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Giro d'Italia feature, June 1, 2008
The real King of the Mountains
Sella takes third stage of Giro
By Gregor Brown in Tirano
Coming into this Giro d'Italia few mentioned Sella as a possible stage winner. The man from Vicenza had taken the spotlight during his first professional year in the 2004 Tour of Italy, where he staged with a gutsy solo escape in the stage to Cesena, but in the following three years looked off-target with small attacks that amounted to nothing at the day's end. But Sella put the so-so years behind him in this Giro d'Italia, and made a huge transformation into the real King of the Mountains.
Emanuele Sella lit the Giro d'Italia's mountains on fire this year with flashy solo moves. The 27 year-old Italian of Team CSF Group Navigare scored wins on two stages in the Dolomites, and capped off a impressive race with a solo victory on Saturday in Tirano. Had he not suffered an untimely flat tire on stage seven, he may have gone home with four stages to add to his mountains classification win.
Just as he did in 2004, when the pundits and still mourning tifosi whispered the name Pantani when describing Sella's emotional stage victory, the diminutive climber punched out his hat-trick with lengthy solo moves: 1) An attack from 50 kilometres out to win Alpe di Pampeago, 2) The very next day, he repeated with a 14-kilometre romp the top of Passo Fedaia, and 3) A demonstration that his legs work just as well in the Alps as they do in the Dolomites with a third solo bid to win in Tirano. And let's not forget the near win in the mountain time trial of Plan de Corones and the display on the Monte Pora.
His Alpine win was once again a showing of a little team that can. The Italian Professional Continental team placed Fortunato Baliani and Julio Pérez up the road, allowing Sella options when he went on the attack before Aprica. "I tried my attacks on the Mortirolo, I waited for Baliani and then we had three of use on the descent of Mortirolo," he explained. While Pérez was not able to stay in contact, Sella and Baliani were joined by Domenico Pozzovivo, who had been at Sella's side.
When the group hit the base of the final climb, Sella jumped away, and none could follow, although Gilberto Simoni tried. "I saw that I had the same condition that I had in the Dolomite stages. I hit hard at the start of the Aprica and Simoni was not able to follow. I am a little sorry for him, but..."
Sella had finished the Corsa Rosa before in 10th, 11th and 12th overall - but with a little better luck, could he have challenged for the win in Milan? After his bad luck flat on stage seven, he was banged up on the same roads that saw his first Giro d'Italia success when he crashed two times on the rain-soaked roads of stage 11 to Cesena. "I did not think of this," he responded. "Maybe it would have been different, who knows. Maybe I would have not had three wins and only one. I think that inside of me and inside my head I knew it was all going well and I just had to keep looking ahead."
He will likely not change his focus over the next year to focus on the overall classification, and continue to focus on stage wins. "I will see how it goes in the crono," continued Sella, who sits in fifth, 2'35" back from Alberto Contador in the overall classification with one stage remaining. "I am happy with the maglia verde and the three stages. I will look at what I did this year and think."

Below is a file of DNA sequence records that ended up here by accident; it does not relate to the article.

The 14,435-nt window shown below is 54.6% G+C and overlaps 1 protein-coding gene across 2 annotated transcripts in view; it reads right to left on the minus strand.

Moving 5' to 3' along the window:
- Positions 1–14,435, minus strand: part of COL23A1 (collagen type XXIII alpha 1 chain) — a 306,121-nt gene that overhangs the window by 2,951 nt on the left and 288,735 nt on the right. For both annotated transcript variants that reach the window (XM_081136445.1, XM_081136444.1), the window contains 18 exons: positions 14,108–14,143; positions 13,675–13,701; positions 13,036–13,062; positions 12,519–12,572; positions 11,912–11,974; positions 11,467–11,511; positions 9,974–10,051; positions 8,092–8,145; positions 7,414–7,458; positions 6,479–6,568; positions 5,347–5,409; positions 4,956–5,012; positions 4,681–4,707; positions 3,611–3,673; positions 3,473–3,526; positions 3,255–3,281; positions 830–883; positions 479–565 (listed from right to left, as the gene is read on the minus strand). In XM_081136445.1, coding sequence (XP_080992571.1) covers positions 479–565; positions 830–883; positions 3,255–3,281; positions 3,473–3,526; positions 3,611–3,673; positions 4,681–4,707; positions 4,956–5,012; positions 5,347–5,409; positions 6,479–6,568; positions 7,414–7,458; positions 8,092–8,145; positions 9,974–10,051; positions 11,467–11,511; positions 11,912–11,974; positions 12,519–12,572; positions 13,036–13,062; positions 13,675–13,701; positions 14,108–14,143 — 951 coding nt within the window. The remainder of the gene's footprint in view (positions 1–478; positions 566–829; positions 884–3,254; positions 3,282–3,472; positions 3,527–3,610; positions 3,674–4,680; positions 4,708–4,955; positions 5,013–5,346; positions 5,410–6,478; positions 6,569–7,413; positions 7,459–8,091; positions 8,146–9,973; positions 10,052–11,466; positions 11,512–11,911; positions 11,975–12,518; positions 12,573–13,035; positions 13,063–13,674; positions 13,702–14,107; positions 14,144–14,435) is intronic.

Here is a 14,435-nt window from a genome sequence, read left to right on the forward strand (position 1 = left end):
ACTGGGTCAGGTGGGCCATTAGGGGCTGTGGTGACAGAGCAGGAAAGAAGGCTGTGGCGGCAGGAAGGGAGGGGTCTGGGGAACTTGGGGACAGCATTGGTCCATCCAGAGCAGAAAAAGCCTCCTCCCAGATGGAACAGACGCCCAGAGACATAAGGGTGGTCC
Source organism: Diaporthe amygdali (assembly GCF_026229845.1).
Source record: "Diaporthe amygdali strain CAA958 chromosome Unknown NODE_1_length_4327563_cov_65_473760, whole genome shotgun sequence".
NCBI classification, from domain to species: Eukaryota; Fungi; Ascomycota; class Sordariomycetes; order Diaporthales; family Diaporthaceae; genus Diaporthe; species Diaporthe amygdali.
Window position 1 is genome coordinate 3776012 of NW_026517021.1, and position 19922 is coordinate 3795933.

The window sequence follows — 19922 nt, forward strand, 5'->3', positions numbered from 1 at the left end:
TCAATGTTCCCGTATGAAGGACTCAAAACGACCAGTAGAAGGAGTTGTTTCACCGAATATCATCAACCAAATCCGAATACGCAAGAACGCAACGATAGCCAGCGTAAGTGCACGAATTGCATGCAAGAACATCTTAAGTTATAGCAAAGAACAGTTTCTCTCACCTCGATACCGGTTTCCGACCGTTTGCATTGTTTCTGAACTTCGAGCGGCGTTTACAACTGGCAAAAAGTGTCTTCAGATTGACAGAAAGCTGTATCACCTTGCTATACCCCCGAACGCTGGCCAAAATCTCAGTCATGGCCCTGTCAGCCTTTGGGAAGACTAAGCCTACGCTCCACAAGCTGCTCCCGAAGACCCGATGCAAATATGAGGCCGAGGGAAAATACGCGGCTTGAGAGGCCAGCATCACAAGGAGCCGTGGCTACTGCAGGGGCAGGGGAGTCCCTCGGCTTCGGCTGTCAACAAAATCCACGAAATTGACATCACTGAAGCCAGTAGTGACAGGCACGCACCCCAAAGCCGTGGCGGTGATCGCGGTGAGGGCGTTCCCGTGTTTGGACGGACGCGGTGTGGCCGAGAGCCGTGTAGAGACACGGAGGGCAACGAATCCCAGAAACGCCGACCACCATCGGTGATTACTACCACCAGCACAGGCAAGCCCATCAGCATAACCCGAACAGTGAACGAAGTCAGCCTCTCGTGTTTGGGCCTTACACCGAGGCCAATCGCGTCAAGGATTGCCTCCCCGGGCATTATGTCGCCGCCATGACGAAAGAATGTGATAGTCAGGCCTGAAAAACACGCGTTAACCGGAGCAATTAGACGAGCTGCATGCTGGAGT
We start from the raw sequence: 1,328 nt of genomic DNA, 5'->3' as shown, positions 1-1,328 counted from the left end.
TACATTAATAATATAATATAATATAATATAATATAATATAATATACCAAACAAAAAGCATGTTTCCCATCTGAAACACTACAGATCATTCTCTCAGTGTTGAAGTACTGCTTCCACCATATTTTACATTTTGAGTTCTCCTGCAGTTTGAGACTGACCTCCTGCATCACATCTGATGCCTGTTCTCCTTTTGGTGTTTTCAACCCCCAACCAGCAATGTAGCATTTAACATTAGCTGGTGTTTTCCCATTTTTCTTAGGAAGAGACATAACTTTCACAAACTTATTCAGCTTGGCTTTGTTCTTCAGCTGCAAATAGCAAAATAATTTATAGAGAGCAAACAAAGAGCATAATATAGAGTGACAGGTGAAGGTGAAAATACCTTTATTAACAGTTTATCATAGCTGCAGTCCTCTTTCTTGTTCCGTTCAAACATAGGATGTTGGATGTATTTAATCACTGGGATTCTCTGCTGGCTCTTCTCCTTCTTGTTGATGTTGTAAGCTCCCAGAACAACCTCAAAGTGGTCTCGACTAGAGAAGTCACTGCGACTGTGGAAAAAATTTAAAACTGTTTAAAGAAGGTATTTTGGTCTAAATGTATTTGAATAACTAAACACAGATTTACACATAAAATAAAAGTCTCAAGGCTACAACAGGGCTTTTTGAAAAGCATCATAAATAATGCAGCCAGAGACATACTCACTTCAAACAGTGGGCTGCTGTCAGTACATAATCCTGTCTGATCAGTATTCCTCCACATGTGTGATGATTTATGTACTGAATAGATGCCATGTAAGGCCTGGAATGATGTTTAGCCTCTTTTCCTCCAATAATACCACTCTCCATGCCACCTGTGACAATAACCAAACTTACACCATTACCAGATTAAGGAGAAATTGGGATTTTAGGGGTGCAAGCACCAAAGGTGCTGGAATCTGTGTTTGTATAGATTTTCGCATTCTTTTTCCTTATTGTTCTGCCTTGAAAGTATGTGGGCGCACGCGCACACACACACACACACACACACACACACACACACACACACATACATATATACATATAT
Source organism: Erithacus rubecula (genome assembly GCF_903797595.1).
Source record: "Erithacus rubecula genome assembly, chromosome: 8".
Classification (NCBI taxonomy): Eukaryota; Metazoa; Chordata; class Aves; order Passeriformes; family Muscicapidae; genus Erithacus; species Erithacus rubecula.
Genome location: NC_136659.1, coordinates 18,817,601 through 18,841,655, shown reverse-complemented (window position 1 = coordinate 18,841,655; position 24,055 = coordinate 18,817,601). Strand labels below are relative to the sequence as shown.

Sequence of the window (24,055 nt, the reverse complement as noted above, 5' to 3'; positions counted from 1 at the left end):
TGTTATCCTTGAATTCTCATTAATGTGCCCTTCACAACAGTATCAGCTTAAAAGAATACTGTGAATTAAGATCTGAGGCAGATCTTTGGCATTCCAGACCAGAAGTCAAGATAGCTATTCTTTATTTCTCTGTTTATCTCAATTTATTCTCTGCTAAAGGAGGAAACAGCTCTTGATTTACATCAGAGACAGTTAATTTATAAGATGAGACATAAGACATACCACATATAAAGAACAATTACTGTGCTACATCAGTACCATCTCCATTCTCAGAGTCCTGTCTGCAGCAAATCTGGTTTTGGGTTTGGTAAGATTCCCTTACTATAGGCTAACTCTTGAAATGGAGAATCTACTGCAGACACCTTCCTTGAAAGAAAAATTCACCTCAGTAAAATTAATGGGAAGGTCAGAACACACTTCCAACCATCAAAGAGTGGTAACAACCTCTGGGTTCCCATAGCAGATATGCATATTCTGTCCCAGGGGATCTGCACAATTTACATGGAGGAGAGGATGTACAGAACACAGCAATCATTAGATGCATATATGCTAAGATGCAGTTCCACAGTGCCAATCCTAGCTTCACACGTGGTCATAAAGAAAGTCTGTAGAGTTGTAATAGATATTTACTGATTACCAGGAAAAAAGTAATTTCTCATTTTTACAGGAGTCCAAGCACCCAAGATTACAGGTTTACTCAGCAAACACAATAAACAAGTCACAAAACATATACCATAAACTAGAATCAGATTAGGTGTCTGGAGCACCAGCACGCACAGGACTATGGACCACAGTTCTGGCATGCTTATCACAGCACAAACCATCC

A new Sella
During the last three seasons he only recorded two wins, all coming in the Brixia Tour. This year, he began the season with a stage win in the Settimana Coppi e Bartali, and it seemed to mark a turning point for the young Italian. "Sella changed," he noted of his rise. "Sella had faith and the Bruno Reverberi family now has faith. They asked that I think only of the Giro over the last winner and that I do the best I can.
"This winter I did my base work and then I found a good situation, with my family and my girlfriend at home. I realised some of my mistakes from the last years. My fear for the future is that I will be a guy that ends quickly."
He does not work with a trainer nor has he in the past. "I don't have a specific trainer and maybe this is my mistake. Maybe this is my problem. I arrived many times tired after a race." He added that sometimes his light weight affects his health, "Being 55kg you have to be careful, it is not like being 70kg."
Team Manager Bruno Reverberi chimed in... "We never had a great champion, just solid riders. ... You saw how we raced today, two riders up front. We have four or five men that are not stars but all strong." If one, like Sella, becomes a star? "It is better to go to a team where they can work for the star."
He explained that the team aimed specifically for the Giro d'Italia, the biggest race on its calendar. "We are not a team of ProTour, we focused on the Giro, it is better this way," Reverberi noted. "Early on, before the Giro, we pre-selected who will do the Giro and ask them to prepare for the Giro. ... It is very important for our sponsor."
A change at home
Sella promised his girlfriend, Laura, that the two would become married if he won at the Giro d'Italia, and he secured this to her three-times over. The couple will be married one week from the race's final day, June 8. "My girlfriend learned how to be a cyclist's wife... wife she will be my wife next week," Sella beamed. "She saw that it is not easy, sometimes I come home after 150 kilometres in the rain."
Sella will take a break after the Giro d'Italia and the wedding, but the honeymoon won't be until October as he will start to prepare for his next objective, the Brixia Tour.